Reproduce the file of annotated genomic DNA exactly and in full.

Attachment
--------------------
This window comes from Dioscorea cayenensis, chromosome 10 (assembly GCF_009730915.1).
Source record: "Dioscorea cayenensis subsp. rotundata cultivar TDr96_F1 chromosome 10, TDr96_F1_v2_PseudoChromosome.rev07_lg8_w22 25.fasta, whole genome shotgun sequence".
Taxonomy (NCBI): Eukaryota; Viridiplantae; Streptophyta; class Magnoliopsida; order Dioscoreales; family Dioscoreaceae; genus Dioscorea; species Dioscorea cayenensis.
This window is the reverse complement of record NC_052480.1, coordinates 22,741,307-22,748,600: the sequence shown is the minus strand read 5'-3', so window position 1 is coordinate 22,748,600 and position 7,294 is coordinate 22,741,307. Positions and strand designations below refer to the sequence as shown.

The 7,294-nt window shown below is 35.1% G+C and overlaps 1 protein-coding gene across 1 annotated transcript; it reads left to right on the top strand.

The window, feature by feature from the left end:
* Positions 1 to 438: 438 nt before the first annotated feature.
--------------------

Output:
This window comes from Dioscorea cayenensis, chromosome 10 (assembly GCF_009730915.1).
Source record: "Dioscorea cayenensis subsp. rotundata cultivar TDr96_F1 chromosome 10, TDr96_F1_v2_PseudoChromosome.rev07_lg8_w22 25.fasta, whole genome shotgun sequence".
Taxonomy (NCBI): Eukaryota; Viridiplantae; Streptophyta; class Magnoliopsida; order Dioscoreales; family Dioscoreaceae; genus Dioscorea; species Dioscorea cayenensis.
This window is the reverse complement of record NC_052480.1, coordinates 22,741,307-22,748,600: the sequence shown is the minus strand read 5'-3', so window position 1 is coordinate 22,748,600 and position 7,294 is coordinate 22,741,307. Positions and strand designations below refer to the sequence as shown.

The 7,294-nt window shown below is 35.1% G+C and overlaps 1 protein-coding gene across 1 annotated transcript; it reads left to right on the top strand.

The window, feature by feature from the left end:
* Positions 1 to 438: 438 nt before the first annotated feature.